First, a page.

However, if you want a RAID5 type array, BTRFS is not quite there yet. -> BTRFS project status. (Look at the entry for RAID56) If BTRFS was a bit more mature, I'd be using it. It has some great features, but for what I'd want it for (bitrot protection and solid reliability), it's just not there yet.

      You could use BTRFS as a filesystem on top of a traditional mdadm software RAID array. Another user on the forum is doing just that, in an attempt to check out his hardware. ((BTRFS can run data scrubs that, along with file checksums, can detect very subtle file errors and corruption.))

      For ZFS, a weak(ish) CPU wouldn't be the issue, as much as low RAM might be. For a home file server, you might be able to get away with 4GB, but adding 4GB for a total of 8GB would be better and adequate for the purpose.

      Integrating Volume manage (RAID and other functions) with the filesystem (so they're aware of each other) is a pretty big deal. Adding to that, checksummed files for bitrot protection and self healing files, and copy on write (no write hole even in a power outage) is pretty much the holy grail for a home server filesystem. (In my opinion, of course. :) ) ZFS lacks a few things BTRFS will have when it's ready, but for now ZFS is about as good as it gets.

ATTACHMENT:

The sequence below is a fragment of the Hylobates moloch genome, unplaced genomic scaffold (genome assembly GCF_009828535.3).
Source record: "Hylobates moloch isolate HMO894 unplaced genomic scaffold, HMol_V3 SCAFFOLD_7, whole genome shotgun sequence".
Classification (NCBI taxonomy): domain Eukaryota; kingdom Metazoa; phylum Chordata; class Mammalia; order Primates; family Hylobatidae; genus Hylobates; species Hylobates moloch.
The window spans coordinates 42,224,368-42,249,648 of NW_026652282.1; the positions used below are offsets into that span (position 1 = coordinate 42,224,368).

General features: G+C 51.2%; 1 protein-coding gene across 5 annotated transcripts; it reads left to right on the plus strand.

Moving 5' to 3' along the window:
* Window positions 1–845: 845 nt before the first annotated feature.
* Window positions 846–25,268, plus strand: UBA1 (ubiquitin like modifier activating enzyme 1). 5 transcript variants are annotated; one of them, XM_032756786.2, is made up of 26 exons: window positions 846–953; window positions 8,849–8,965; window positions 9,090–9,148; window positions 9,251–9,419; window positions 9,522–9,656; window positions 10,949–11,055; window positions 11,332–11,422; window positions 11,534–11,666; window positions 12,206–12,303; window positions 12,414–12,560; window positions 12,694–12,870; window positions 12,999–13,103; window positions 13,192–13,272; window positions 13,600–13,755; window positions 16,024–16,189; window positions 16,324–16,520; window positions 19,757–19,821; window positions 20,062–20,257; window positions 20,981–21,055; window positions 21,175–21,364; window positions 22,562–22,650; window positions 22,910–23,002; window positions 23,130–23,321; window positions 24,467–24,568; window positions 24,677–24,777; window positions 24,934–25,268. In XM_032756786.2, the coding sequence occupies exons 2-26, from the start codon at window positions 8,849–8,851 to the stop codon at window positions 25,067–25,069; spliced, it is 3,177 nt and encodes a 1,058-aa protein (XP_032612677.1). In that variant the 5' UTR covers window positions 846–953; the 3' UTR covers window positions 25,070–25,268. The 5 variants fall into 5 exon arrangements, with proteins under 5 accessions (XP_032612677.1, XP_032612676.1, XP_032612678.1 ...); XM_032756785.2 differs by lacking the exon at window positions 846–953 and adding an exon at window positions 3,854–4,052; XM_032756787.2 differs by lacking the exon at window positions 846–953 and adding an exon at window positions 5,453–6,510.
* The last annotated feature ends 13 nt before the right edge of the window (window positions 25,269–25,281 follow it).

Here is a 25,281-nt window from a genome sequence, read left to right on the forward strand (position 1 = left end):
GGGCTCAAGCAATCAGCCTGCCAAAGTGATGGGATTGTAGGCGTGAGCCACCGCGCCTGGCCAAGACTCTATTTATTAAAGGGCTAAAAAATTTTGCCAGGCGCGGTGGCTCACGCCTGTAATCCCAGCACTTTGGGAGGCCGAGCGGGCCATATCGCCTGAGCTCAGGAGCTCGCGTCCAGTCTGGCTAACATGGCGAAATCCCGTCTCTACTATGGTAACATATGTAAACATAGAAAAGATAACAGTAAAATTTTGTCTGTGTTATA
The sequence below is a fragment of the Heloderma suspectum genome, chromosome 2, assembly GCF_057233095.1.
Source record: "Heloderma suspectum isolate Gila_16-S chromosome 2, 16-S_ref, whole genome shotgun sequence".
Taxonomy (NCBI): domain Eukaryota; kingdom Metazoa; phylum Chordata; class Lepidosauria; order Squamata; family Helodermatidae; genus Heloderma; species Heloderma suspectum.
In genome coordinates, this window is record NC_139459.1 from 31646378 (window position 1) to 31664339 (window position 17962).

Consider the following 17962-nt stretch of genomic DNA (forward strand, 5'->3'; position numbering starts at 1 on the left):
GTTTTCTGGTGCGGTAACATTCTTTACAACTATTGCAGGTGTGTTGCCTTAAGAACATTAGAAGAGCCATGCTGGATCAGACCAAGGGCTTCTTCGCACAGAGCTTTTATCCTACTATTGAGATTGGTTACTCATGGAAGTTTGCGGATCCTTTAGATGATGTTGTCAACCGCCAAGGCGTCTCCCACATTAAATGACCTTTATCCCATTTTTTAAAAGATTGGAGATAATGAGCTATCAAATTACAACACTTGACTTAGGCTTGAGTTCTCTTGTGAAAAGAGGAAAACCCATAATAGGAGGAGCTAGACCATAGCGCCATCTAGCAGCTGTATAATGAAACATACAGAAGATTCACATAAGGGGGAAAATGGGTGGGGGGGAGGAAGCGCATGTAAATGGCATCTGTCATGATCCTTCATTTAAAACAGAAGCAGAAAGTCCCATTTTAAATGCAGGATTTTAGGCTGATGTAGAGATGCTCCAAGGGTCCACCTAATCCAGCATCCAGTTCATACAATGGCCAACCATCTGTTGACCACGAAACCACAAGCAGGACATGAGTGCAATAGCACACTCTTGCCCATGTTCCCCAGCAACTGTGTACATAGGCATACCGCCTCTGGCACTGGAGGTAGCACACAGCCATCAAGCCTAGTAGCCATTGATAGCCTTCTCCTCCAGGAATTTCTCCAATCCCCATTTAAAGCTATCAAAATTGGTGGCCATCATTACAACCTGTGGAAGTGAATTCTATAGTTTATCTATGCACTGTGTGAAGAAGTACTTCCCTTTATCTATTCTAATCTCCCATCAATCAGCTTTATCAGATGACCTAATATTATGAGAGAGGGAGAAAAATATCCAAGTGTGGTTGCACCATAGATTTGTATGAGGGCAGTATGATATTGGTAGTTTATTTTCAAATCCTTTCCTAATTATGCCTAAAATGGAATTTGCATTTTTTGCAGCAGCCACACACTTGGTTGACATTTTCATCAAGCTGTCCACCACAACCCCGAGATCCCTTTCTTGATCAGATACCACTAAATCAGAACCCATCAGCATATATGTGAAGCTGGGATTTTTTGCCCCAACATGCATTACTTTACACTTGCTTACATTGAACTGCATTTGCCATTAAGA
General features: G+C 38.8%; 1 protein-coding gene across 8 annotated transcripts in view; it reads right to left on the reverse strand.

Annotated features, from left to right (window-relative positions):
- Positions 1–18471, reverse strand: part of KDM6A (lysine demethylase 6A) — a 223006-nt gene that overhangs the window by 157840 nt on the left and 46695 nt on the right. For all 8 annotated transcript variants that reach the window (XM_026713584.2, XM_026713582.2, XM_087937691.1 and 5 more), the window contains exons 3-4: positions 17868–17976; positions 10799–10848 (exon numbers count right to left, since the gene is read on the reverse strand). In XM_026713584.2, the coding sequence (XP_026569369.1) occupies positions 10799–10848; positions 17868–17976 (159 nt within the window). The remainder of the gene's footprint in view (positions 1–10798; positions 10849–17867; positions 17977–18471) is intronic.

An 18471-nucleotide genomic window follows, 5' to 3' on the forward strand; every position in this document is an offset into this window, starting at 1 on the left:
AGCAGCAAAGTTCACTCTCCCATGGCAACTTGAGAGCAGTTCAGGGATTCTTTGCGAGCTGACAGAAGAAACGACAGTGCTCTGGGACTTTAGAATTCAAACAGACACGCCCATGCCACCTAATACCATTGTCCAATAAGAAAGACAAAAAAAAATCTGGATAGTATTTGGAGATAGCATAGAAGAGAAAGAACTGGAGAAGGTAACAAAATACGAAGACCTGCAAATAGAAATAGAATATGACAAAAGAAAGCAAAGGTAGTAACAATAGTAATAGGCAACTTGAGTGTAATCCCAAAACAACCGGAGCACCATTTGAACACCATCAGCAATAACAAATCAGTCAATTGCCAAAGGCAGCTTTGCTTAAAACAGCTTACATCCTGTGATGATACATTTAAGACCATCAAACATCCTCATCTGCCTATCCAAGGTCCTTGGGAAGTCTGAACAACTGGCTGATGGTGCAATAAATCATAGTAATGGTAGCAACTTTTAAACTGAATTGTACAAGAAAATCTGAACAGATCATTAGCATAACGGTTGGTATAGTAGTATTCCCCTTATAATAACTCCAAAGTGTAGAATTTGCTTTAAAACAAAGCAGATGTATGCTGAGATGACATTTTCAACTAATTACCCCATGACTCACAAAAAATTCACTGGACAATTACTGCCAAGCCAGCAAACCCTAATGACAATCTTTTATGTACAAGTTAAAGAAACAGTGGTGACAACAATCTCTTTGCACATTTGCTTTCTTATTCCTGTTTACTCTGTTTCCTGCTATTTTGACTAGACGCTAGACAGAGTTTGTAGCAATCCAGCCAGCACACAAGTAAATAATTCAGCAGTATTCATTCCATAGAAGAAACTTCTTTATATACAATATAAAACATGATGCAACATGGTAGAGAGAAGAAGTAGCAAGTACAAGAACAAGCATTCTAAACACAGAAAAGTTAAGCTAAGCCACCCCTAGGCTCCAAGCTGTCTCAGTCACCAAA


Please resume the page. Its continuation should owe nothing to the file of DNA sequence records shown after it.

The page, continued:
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      There are other ways to aggregate multiple disks that have little to no CPU load (mergerfs or LVM2). Mergerfs will work with the tried and proven EXT4 filesystem (and others). In addition, RAID like protection/backup can be had with SNAPRAID. Mergerfs with SNAPRAID is, arguably, better than traditional RAID for aggregating disks and for recovery. (And there are those on the forum who would make that argument.)

      Of note is that OMV supports ALL of the above.

      Video Guides :!: New User Guide :!: Docker Guides :!: Pi-hole in Docker
      Good backup takes the "drama" out of computing.
      ____________________________________
      Primary: OMV 3.0.99, ThinkServer TS140, 12GB ECC, 32GB USB boot, 4TB+4TB zmirror, 3TB client backup.
      OMV 4.1.13, Intel Server SC5650HCBRP, 32GB ECC, 16GB USB boot, UnionFS+SNAPRAID
      Backup: OMV 4.1.9, Acer RC-111, 4GB, 32GB USB boot, 3TB+3TB zmirror, 4TB Rsync'ed disk